After John Kerry’s failed presidential run in 2004, Democrats didn’t just double down on cities — they basically behaved as though building and maintaining power in cities was the only strategy going forward.
The Urban Archipelago theory argued that American cities were strongholds of progressive thought, and rural America had become an underpopulated conservative wasteland. The future, therefore, would be written in the city and those policies would emanate outward to other parts of the country.
Plenty of great policies erupted from the Urban Archipelago strategy: marriage equality, the $15 minimum wage, enhanced worker protections. The 2008 and 2012 electoral maps, which saw Obama winning handily even in traditionally purple states, seemed to indicate that Democratic cities could light the way for American politics. The few Democrats who won high-profile offices in rural states, like Montana Senator Jon Tester, were basically treated as weird anomalies.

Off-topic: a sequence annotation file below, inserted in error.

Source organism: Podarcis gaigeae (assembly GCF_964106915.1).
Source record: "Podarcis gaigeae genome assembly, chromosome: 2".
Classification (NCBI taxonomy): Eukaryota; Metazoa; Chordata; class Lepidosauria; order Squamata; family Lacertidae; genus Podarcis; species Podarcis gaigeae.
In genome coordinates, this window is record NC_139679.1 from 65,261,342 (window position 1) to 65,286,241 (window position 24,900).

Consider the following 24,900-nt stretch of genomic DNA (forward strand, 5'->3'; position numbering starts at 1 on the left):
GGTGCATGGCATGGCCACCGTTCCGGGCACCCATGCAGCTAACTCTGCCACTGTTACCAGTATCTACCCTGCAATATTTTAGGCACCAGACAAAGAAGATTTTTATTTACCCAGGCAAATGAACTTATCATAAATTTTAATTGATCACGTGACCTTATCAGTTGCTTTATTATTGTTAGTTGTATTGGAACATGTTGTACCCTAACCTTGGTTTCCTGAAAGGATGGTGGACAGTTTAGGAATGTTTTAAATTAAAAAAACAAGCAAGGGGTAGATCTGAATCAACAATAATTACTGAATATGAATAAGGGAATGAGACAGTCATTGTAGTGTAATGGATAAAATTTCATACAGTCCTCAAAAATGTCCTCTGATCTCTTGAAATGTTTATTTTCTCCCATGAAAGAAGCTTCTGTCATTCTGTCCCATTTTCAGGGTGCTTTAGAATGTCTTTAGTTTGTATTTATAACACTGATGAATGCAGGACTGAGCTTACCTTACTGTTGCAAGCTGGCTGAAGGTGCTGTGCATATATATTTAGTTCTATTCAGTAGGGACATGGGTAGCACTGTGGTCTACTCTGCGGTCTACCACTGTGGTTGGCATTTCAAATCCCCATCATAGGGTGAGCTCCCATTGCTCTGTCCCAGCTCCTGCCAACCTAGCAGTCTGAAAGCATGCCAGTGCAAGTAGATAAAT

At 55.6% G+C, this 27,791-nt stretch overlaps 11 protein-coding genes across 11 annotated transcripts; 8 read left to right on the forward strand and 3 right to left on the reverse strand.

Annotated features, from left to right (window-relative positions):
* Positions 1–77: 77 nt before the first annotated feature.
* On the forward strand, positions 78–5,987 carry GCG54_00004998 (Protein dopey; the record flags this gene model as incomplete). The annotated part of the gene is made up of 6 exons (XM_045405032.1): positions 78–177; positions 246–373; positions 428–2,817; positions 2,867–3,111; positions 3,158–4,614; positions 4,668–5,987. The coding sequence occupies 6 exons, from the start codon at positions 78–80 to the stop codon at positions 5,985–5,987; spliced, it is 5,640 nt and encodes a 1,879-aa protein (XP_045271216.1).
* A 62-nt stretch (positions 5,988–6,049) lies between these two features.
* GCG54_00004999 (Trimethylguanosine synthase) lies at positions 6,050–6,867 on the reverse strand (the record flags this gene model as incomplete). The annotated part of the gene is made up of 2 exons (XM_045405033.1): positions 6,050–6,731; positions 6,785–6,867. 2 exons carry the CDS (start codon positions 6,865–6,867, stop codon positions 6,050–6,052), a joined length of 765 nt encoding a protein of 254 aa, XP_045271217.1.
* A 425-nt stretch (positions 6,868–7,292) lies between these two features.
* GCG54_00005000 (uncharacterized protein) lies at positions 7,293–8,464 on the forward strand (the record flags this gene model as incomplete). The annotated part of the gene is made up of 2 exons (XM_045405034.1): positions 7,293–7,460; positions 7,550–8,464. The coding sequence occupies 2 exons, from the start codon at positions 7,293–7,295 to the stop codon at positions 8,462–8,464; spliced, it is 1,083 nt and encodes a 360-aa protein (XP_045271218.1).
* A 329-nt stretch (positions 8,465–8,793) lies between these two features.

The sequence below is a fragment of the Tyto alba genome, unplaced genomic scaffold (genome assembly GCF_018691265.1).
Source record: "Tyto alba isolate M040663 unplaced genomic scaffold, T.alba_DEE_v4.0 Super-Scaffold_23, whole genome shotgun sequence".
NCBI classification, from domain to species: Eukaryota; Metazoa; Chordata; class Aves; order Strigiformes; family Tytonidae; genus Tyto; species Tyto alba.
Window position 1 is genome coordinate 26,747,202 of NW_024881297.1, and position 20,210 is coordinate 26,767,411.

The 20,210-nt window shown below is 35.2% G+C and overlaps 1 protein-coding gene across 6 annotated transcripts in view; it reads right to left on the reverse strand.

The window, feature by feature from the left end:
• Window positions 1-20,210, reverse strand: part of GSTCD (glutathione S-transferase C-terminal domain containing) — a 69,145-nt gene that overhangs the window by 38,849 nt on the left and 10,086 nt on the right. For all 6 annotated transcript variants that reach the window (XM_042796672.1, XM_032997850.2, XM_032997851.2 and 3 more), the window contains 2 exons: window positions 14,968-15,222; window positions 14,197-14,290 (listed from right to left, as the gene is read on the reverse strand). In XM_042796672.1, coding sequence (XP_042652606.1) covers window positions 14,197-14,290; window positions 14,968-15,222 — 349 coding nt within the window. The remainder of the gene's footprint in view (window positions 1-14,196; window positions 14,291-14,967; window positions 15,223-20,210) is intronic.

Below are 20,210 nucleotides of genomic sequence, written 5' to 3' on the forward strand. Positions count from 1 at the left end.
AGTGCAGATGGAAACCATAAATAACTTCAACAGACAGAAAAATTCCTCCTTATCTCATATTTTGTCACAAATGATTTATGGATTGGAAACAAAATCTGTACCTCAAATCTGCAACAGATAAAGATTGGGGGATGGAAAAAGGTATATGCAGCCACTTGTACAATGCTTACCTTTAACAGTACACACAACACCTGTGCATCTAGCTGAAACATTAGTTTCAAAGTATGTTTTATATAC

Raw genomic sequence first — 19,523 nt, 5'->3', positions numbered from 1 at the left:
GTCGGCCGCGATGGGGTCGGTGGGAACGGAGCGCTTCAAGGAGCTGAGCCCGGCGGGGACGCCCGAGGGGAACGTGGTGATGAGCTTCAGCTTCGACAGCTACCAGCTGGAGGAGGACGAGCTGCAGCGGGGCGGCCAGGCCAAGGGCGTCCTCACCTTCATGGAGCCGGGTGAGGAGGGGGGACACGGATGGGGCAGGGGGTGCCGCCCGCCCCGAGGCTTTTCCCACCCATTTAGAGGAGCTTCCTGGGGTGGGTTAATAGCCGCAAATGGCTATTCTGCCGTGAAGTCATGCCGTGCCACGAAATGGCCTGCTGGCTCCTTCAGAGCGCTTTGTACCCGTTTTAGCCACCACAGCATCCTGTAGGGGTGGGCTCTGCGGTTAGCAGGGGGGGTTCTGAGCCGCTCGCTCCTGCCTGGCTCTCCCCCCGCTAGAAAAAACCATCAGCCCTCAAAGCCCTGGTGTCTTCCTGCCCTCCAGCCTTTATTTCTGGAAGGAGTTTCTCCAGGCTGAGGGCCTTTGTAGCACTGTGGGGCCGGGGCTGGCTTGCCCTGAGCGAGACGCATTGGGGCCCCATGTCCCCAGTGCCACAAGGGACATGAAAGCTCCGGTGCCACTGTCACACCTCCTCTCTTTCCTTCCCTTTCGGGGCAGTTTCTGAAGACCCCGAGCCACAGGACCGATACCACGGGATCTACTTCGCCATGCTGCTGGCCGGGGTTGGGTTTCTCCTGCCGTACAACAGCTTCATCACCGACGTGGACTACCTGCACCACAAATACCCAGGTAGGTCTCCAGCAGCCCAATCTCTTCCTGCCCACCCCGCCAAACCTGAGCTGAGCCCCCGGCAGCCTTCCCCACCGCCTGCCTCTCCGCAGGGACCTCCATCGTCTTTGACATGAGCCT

But all at once in 2016, the weaknesses in the Urban Archipelago theory became obvious. Donald Trump won the presidency while losing the popular vote by an overwhelming margin, the Republican Senate maintained a stranglehold on the legislative process, and Trump and the Senate began packing courts with conservative judges.
The partisan divide between rural America and urban America has never been wider, even though rural America has never needed progressive economics more.
America’s farmlands and small towns have for decades been plagued by a host of interrelated crises…